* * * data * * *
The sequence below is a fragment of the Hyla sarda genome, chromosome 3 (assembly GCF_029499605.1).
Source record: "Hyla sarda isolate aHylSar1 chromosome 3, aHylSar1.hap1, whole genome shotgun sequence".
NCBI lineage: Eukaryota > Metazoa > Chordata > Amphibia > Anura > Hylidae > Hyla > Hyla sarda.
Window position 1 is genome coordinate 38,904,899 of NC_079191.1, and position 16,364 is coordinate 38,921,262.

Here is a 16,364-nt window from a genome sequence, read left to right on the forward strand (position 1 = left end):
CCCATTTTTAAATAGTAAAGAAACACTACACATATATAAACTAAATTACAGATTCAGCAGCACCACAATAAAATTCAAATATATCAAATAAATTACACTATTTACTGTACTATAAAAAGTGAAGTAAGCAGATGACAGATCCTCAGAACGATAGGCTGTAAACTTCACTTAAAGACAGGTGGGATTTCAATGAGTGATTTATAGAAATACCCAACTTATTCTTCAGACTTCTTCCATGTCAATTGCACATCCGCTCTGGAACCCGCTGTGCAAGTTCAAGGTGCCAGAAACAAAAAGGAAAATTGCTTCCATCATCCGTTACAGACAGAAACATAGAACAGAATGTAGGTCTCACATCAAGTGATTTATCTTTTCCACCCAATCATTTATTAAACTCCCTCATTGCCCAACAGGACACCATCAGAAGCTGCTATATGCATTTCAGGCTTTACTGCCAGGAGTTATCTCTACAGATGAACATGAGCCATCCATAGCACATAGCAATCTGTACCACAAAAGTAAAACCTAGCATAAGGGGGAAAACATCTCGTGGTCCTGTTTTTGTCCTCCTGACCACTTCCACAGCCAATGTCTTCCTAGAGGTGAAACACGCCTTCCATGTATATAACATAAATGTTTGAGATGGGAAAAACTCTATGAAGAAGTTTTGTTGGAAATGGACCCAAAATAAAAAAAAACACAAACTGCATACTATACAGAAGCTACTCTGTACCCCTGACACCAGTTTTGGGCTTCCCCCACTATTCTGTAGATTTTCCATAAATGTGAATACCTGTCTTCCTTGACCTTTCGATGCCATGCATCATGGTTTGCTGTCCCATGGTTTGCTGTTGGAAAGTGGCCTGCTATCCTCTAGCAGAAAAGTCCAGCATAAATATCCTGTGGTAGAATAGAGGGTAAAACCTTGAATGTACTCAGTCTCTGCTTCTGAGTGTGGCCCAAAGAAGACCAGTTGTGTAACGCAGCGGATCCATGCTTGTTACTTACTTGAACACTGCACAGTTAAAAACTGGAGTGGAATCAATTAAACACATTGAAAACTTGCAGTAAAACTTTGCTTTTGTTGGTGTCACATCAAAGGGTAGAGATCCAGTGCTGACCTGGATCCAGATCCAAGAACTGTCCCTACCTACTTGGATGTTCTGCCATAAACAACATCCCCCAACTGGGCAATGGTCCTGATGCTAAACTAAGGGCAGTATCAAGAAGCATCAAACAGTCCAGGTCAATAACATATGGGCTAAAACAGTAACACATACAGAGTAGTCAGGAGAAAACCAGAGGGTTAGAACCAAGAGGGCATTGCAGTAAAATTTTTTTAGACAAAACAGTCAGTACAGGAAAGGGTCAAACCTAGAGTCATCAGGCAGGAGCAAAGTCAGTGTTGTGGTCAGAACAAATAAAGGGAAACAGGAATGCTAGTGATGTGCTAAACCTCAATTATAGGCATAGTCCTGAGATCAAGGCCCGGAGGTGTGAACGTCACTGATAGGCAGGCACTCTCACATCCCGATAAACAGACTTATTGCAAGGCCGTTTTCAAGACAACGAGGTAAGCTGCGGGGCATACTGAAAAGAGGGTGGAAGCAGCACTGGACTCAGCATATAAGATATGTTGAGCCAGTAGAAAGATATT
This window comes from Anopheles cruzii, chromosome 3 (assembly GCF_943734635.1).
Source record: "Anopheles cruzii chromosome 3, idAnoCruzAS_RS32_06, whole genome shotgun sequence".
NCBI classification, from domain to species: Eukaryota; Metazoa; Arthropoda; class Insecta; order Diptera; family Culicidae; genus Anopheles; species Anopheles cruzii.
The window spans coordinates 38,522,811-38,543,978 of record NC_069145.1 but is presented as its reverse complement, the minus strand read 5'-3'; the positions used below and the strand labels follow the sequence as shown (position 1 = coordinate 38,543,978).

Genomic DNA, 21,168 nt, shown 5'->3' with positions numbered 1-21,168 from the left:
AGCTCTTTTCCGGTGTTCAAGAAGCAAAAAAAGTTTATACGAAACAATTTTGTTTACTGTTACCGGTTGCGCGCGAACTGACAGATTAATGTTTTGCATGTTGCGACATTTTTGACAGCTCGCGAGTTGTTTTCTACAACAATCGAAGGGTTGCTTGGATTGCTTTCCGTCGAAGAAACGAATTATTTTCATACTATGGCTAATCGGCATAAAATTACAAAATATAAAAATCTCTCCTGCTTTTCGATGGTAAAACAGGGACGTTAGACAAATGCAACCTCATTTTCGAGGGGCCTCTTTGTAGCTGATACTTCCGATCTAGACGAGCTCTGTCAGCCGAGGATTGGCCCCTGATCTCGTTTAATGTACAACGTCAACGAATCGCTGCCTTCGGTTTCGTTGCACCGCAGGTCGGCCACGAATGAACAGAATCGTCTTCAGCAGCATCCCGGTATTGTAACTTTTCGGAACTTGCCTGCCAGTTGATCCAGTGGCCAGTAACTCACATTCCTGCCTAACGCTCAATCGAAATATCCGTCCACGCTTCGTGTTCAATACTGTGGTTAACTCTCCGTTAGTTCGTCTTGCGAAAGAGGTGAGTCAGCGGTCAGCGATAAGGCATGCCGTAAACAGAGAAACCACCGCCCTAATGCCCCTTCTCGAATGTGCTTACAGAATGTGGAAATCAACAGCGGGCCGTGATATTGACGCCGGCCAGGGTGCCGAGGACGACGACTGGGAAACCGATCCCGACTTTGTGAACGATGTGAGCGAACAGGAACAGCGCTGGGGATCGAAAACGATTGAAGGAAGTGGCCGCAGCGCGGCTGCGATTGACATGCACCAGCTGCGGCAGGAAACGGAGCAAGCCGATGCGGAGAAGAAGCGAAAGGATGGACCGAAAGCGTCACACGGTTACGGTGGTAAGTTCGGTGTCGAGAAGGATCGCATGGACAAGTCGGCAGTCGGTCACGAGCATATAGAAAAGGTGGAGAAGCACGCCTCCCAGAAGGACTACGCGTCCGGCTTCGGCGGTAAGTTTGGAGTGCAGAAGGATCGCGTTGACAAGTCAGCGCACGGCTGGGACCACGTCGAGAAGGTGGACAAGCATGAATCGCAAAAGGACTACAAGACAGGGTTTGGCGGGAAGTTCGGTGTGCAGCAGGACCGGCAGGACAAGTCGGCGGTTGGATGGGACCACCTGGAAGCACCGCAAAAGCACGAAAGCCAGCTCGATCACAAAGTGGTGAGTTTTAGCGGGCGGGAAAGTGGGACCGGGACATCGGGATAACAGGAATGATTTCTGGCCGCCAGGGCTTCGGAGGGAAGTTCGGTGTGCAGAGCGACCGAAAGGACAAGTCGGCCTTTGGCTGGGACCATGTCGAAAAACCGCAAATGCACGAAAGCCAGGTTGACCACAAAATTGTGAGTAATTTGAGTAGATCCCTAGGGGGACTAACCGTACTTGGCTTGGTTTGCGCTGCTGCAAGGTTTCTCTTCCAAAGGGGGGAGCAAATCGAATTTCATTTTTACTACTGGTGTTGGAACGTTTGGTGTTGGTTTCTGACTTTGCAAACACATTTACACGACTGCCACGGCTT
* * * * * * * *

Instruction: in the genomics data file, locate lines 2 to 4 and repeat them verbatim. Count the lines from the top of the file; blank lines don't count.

Source record: "Hyla sarda isolate aHylSar1 chromosome 3, aHylSar1.hap1, whole genome shotgun sequence".
NCBI lineage: Eukaryota > Metazoa > Chordata > Amphibia > Anura > Hylidae > Hyla > Hyla sarda.
Window position 1 is genome coordinate 38,904,899 of NC_079191.1, and position 16,364 is coordinate 38,921,262.